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Malaysia and Cambodia


This is about my upcoming trip to Malaysia and Cambodia. The first part is pre-trip - information about flights, itineraries, accommodation and all the things that you need to do to plan an overseas holiday. This is my first trip to Asia and I hope it may help others. Comments are very welcome and anyone who has travelled to Malaysia and/or Cambodia, please feel free to comment and offer any advice or tips that you think would be helpful. As of today ( 28th February) , in exactly 11 days (minus 30 minutes) I will be in Kuala Lumpur.

I had the most amazing time and hope you enjoy reading about my trip. Each post is numbered and I'm doing them in order from start to finish - a little like a diary.



47. Artisans d'Angkor 2 - Yarn Preparation

From Cocoon to Yarn
We now move to the next phase of the silk making process - that of turning these furry little golden yellow cocoons into beautiful silk thread.

Above: Boiling the cocoons
Silkworm cocoons, known as golden silk, are boiled to help detach the silk from the worm. This process is called degumming and after it's done the cocoon goes into another boiling pot to have the fine silk layer fished out.

The girls working here all seemed very shy and let me take their photos. They were all very industrious and I could see the look of concentration on their faces. They really care about what they do and seem to take great pride in their work.

Above: Extracting the silk thread
The next stage - another boiling pot for the fine silk. It was so fine, I could barely see it - even though I had my glasses on. I swear it was so fine that even Superman with his X ray vision would have had difficulty. The guide lifted some threads up for me with the aid of tongs and let me feel it, remarking on how strong it was. It may be finer than the finest spiderweb, but the thread was very strong in spite of it's delicate look.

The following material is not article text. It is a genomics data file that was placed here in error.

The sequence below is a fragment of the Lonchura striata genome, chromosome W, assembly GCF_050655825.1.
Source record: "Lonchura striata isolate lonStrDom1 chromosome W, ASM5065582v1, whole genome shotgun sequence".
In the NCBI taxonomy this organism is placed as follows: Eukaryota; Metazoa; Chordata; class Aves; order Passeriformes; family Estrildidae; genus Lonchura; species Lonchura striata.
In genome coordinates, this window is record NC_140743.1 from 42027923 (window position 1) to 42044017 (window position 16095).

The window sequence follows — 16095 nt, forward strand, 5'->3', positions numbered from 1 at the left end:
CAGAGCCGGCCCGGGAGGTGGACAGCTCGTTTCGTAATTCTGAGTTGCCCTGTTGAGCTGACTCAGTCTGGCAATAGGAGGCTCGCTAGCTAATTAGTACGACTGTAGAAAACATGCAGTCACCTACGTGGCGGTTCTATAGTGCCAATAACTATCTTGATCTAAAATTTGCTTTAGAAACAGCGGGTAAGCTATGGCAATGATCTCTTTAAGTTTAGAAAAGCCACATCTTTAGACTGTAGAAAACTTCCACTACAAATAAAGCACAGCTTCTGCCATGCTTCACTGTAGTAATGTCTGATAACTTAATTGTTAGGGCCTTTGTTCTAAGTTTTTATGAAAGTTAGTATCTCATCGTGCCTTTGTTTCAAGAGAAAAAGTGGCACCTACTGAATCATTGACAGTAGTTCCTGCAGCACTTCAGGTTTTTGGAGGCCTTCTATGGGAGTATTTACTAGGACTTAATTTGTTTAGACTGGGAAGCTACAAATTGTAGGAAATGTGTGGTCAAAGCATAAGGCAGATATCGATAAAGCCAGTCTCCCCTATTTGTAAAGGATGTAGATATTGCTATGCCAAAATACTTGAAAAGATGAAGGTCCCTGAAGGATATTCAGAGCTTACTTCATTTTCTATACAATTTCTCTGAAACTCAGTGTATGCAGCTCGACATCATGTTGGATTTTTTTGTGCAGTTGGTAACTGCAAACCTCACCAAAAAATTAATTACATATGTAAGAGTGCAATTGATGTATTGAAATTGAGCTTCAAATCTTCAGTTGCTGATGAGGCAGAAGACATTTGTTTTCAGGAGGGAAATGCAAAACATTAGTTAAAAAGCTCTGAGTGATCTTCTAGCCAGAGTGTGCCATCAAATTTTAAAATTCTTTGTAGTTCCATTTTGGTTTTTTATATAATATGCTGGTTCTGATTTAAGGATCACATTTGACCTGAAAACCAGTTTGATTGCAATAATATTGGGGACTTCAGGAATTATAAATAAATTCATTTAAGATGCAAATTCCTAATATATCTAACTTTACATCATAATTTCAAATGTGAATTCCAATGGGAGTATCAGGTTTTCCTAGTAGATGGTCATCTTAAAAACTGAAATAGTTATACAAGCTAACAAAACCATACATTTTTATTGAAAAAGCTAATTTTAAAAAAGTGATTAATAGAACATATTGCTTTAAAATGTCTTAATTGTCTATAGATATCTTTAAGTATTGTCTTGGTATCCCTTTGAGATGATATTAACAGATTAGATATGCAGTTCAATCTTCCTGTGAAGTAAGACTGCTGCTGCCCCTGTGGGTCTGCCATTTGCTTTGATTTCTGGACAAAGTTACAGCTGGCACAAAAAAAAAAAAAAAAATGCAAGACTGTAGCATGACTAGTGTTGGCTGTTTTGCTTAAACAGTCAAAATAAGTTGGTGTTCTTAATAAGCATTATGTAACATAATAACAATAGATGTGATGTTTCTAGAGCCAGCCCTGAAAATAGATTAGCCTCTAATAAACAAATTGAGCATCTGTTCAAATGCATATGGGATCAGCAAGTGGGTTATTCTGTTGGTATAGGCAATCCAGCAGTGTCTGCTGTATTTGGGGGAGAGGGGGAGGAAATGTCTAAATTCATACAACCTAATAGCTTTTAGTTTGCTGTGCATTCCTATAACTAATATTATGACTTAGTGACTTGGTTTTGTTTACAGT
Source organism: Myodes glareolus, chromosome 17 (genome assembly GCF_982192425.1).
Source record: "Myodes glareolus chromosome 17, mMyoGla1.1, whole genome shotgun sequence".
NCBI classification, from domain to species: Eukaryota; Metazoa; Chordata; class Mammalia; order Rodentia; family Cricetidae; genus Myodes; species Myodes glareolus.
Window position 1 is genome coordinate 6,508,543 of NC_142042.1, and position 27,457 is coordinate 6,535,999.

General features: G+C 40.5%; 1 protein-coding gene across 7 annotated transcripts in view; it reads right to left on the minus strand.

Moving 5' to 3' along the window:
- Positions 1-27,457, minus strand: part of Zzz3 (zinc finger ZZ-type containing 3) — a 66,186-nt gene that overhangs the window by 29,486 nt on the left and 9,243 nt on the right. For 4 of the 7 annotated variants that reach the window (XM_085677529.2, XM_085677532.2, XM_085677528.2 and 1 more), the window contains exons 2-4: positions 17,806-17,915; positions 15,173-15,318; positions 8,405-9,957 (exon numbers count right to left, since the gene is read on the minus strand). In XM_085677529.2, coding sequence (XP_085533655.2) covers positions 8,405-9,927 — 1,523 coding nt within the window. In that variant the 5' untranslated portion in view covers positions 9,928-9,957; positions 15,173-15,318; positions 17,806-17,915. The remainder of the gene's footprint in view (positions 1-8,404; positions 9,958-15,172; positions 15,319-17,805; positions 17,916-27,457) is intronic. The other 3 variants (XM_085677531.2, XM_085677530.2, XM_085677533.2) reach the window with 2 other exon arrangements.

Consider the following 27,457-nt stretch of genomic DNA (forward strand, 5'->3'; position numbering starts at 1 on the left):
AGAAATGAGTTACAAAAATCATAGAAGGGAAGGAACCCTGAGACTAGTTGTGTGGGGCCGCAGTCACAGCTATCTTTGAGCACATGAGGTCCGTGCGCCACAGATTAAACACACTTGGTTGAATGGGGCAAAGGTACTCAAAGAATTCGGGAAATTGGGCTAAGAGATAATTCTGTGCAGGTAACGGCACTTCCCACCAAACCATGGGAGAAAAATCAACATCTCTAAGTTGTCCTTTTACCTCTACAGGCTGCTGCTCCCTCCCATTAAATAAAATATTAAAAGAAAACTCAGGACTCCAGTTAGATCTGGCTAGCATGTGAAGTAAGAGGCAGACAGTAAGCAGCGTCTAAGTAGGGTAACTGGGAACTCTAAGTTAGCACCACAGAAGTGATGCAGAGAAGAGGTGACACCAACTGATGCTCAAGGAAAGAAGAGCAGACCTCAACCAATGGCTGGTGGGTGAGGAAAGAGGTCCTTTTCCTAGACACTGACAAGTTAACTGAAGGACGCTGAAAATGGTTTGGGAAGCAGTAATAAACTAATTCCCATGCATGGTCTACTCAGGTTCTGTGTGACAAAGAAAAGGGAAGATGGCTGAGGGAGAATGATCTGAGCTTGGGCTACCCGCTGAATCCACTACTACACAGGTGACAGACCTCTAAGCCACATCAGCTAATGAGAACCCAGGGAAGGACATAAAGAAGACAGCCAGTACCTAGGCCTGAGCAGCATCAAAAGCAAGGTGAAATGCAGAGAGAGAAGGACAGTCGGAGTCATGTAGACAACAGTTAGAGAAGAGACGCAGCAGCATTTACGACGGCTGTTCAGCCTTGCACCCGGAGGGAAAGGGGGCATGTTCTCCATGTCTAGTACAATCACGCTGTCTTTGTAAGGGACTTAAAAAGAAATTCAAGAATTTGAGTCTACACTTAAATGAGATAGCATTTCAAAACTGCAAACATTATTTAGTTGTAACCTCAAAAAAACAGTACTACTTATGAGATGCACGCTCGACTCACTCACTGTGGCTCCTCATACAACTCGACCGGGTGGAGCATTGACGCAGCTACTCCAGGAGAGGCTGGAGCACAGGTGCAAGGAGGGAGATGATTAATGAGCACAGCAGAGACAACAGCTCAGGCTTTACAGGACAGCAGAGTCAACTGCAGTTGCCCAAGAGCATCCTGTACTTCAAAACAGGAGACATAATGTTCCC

Above: Extracting the silk thread
Further on in the process, the extracted thread is spooled and wrapped on to big wheels to give it more tension.

Above: Spinning racks
The big chunks you see in the foreground is the raw silk - the yarn is wound on the spinning racks.

Above: Natural dyes
The silk is dyed naturally, using plant roots, extracts from plants, leaves and even bark and rusty nails to get the beautiful colours you can see here.

Above: Weaving
In this photo, the young girl is moving the shuttle (threaded with the silk thread) from left to right. I stood watching as she, and others wove the silk. The shuttle was moved from right to left, then the weaver places both hands on a piece of wood which is the width of the fabric and pulls this towards her, she then moves the shuttle from left to right, then pulls the wide piece of wood towards her again. This is repeated time and time again. It takes one day to weave one metre of silk.

There were several girls weaving, from the simplest of plain fabric to the more intricate patterns. One fabric which was very beautiful with many colours had fourteen different shuttles - one for each colour! The work is back breaking and the constant motion of moving the shoulders and arms would no doubt have me running for the nearest doctor with backache! Honestly, I didn't know how they could do this for it is arduous and not for the faint hearted.

And seeing these young women at work, gave me an insight as to why hand woven products are so highly prized. No machine could produce such beautiful fabrics and designs.

Above: Lunch!
As we moved along, I noticed these fish and thinking they were part of the dyeing process asked, "What sort of fish are they and what are they for?"

Bunneano looked at me and said, "Lunch!"

Oh, I felt like it was foot in mouth time!☺

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